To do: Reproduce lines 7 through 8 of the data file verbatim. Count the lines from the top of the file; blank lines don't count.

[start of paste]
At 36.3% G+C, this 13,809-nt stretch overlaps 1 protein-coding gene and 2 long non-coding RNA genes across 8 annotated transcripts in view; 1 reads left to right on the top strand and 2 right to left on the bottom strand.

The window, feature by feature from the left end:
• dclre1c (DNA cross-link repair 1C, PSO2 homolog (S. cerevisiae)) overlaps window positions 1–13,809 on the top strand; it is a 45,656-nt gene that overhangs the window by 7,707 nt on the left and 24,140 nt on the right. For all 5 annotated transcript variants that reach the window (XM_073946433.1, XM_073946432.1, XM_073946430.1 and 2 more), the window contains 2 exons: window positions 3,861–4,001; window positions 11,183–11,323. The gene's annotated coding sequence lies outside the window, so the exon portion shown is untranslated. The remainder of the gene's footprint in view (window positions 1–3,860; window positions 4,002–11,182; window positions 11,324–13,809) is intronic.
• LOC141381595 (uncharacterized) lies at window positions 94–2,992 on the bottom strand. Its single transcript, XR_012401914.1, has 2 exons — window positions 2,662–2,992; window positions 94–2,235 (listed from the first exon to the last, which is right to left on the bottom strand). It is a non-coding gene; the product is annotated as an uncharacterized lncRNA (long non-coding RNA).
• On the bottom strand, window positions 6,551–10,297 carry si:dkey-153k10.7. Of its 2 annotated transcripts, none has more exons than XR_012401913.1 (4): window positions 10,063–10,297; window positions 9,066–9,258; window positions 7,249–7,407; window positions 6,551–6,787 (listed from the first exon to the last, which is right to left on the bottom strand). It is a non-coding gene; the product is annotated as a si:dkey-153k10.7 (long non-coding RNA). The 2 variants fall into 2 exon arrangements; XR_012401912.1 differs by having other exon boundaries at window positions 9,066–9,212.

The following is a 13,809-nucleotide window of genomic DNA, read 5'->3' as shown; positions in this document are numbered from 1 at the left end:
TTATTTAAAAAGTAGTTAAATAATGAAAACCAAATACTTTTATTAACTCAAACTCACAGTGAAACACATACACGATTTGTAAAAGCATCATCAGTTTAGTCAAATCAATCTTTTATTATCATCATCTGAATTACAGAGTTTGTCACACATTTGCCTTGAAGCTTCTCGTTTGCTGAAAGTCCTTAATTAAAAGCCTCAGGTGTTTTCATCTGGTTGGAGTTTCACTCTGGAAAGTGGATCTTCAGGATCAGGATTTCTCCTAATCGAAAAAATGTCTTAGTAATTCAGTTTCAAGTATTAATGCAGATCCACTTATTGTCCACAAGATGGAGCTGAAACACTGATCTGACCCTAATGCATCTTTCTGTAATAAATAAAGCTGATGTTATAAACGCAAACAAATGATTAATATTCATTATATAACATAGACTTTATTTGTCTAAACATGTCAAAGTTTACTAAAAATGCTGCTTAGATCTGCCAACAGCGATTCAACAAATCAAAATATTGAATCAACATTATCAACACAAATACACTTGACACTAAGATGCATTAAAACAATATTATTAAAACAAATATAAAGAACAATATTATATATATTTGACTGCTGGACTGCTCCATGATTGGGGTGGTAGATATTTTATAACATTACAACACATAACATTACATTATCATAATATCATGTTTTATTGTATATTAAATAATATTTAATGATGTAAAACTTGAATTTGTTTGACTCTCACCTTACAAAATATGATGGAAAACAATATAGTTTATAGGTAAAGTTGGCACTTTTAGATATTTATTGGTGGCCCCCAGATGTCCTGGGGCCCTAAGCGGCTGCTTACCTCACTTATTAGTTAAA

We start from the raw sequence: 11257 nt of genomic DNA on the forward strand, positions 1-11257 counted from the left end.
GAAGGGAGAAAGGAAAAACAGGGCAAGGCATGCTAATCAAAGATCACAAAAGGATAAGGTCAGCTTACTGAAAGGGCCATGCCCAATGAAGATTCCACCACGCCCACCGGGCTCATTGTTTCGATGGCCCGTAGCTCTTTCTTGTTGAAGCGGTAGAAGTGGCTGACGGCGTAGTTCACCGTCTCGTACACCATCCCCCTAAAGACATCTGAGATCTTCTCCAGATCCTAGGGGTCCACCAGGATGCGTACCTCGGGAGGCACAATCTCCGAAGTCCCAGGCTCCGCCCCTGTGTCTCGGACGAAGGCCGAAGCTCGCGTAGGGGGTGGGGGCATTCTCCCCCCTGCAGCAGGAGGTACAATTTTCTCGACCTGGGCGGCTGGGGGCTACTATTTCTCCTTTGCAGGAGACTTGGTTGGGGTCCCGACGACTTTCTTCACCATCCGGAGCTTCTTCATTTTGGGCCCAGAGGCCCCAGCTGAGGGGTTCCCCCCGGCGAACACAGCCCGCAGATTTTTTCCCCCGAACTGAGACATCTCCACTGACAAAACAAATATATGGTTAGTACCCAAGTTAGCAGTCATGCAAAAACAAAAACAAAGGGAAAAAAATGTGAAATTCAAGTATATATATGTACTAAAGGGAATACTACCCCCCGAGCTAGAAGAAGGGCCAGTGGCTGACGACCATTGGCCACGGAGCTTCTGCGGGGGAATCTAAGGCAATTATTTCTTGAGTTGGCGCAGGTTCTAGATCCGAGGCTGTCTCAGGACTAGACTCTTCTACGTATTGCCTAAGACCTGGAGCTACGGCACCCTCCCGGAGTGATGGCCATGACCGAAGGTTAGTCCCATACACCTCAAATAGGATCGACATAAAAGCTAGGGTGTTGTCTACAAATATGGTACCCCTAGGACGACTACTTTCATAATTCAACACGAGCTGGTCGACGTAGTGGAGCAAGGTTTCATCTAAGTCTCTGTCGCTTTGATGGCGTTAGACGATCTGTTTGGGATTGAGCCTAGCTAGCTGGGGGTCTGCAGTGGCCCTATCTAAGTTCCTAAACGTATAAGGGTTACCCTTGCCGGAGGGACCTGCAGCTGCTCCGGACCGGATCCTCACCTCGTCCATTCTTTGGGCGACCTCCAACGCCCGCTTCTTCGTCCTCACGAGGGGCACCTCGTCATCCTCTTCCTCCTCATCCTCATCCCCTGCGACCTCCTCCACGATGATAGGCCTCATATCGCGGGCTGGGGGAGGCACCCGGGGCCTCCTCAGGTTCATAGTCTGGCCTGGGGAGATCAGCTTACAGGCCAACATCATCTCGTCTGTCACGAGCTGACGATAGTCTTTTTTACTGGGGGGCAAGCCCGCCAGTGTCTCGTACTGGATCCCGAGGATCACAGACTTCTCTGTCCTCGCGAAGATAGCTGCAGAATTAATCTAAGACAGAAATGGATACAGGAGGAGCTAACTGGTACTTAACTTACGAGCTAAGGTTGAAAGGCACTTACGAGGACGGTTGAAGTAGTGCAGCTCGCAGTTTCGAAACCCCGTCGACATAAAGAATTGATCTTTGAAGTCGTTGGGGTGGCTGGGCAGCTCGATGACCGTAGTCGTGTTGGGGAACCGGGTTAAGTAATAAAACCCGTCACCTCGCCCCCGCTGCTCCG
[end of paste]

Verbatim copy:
TTATTTAAAAAGTAGTTAAATAATGAAAACCAAATACTTTTATTAACTCAAACTCACAGTGAAACACATACACGATTTGTAAAAGCATCATCAGTTTAGTCAAATCAATCTTTTATTATCATCATCTGAATTACAGAGTTTGTCACACATTTGCCTTGAAGCTTCTCGTTTGCTGAAAGTCCTTAATTAAAAGCCTCAGGTGTTTTCATCTGGTTGGAGTTTCACTCTGGAAAGTGGATCTTCAGGATCAGGATTTCTCCTAATCGAAAAAATGTCTTAGTAATTCAGTTTCAAGTATTAATGCAGATCCACTTATTGTCCACAAGATGGAGCTGAAACACTGATCTGACCCTAATGCATCTTTCTGTAATAAATAAAGCTGATGTTATAAACGCAAACAAATGATTAATATTCATTATATAACATAGACTTTATTTGTCTAAACATGTCAAAGTTTACTAAAAATGCTGCTTAGATCTGCCAACAGCGATTCAACAAATCAAAATATTGAATCAACATTATCAACACAAATACACTTGACACTAAGATGCATTAAAACAATATTATTAAAACAAATATAAAGAACAATATTATATATATTTGACTGCTGGACTGCTCCATGATTGGGGTGGTAGATATTTTATAACATTACAACACATAACATTACATTATCATAATATCATGTTTTATTGTATATTAAATAATATTTAATGATGTAAAACTTGAATTTGTTTGACTCTCACCTTACAAAATATGATGGAAAACAATATAGTTTATAGGTAAAGTTGGCACTTTTAGATATTTATTGGTGGCCCCCAGATGTCCTGGGGCCCTAAGCGGCTGCTTACCTCACTTATTAGTTAAA

We start from the raw sequence: 11257 nt of genomic DNA on the forward strand, positions 1-11257 counted from the left end.